IFM Re-balancing and Mechanical Management
History has demonstrated that businesses, economies, and societies evolve through a fairly consistent cyclical pattern. The basic cyclical pattern moves between boom and bust, highs and lows. As a result of the economic, business and societal cycles, investment markets also move in a similar cyclical pattern, with peaks and troughs. These investment cycles are a natural condition as investors shift the allocation of their savings between the different financial asset categories.
Over the past few decades the accepted approaches to investing within these cycles have evolved into a very passive, almost inactive approach that accepts the peaks and troughs of investment markets, but believes that over time investment markets always rise in value. Today, most investment approaches therefore council investors to simply Buy and Hold (or as some would say Buy and Hang-on) because it preaches that "no one can predict future markets and no one can successfully trade the peaks and troughs." Our approach keeps faith with the first part of this belief, but we also dislike watching the value of our savings rise and fall at the whim of the financial markets. As a result, the IFM Approach is more proactive when it comes to managing and securing our investing profits. We are not afraid to safeguard our savings and profits, and if we miss out on potential future gains in the process, so be it.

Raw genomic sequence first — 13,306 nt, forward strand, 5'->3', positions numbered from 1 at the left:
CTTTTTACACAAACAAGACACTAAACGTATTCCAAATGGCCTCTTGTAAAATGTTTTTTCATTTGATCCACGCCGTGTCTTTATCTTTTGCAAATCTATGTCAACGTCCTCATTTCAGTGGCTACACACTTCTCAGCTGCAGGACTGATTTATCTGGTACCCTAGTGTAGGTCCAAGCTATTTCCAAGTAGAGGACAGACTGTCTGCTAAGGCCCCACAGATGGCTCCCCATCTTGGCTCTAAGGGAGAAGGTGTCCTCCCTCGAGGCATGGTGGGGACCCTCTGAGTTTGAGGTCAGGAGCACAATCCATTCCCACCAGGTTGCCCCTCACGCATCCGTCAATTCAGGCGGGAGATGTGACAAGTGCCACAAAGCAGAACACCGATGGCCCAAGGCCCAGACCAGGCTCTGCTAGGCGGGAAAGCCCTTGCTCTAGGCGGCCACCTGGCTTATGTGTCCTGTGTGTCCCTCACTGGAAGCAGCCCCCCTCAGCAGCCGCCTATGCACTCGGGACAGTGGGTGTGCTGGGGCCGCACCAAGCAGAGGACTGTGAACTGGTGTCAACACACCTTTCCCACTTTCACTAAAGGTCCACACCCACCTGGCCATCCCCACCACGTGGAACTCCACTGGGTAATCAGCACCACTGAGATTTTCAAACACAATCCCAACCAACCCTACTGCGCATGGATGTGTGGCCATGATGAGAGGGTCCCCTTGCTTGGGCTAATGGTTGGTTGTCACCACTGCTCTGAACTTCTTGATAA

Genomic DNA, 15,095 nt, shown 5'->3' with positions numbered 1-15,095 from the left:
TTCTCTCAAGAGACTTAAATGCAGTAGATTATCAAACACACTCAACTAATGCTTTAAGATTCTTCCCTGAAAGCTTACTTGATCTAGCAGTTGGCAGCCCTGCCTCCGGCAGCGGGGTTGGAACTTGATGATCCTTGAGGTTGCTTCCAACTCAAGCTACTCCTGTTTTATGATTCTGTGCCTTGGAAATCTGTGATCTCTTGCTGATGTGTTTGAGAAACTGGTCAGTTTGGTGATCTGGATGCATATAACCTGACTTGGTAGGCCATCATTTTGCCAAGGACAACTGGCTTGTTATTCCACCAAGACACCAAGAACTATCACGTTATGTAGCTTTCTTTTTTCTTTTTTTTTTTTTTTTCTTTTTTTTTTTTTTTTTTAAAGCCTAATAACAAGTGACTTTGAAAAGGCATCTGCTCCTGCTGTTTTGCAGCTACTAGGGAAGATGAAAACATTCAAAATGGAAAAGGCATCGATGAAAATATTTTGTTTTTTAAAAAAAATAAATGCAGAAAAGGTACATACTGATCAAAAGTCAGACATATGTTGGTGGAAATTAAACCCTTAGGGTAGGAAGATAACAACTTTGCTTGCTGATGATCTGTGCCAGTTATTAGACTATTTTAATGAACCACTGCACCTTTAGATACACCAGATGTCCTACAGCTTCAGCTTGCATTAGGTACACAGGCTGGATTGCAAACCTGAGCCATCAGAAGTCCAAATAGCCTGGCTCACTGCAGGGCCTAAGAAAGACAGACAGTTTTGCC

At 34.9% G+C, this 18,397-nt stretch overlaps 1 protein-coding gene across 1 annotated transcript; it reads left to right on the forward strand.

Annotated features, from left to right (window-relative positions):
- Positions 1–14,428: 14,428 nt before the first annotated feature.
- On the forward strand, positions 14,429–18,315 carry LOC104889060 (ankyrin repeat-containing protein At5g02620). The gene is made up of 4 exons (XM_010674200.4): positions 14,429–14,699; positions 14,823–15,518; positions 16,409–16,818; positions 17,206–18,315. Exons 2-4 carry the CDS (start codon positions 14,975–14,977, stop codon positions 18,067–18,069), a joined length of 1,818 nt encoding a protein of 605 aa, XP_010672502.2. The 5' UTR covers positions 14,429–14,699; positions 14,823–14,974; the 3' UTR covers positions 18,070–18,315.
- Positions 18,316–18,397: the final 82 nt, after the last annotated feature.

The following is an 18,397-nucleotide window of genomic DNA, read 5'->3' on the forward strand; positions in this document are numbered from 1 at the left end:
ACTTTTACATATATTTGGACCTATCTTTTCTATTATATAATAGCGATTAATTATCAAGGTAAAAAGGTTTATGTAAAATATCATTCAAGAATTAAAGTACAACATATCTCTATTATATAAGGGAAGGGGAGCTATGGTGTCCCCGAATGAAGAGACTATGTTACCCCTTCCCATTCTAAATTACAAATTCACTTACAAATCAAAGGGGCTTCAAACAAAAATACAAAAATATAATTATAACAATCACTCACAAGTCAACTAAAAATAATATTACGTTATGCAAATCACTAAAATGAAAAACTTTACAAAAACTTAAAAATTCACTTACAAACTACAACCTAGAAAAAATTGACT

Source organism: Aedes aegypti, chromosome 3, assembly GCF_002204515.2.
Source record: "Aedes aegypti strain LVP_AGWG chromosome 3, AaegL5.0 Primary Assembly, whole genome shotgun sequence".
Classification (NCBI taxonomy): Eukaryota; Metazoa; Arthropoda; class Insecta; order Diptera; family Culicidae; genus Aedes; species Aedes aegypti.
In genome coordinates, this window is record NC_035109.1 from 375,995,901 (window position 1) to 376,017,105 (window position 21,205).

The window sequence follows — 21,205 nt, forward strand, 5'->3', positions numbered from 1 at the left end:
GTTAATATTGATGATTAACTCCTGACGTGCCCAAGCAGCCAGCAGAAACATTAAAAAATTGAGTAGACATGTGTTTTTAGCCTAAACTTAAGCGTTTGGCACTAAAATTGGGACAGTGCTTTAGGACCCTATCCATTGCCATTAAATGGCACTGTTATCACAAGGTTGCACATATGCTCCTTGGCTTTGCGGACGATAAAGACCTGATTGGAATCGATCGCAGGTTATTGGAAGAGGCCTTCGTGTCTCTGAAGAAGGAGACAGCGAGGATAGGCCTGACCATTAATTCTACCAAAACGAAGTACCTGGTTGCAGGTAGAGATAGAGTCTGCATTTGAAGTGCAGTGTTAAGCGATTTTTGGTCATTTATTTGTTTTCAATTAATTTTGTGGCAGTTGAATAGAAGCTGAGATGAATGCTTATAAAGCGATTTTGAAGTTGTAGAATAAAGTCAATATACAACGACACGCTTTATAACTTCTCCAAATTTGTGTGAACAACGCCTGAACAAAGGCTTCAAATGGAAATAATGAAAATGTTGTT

Note: InvestingForMe accepts that the investment markets move through peak and trough cycles and we accept that investing involves the unknowable future. As a result, we have structured our approach to focus on our established target asset allocation. In other words, we always try to remain focused on maintaining our portfolio's current asset allocation at or under our target asset allocation. If our target asset allocation is 65% invested in Fixed Income investments and 35% in Growth investments, then we always work to ensure that our investment portfolio is invested at these levels. At certain times within a stock market cycle, we may maintain a lower allocation than 35% in the Growth investments.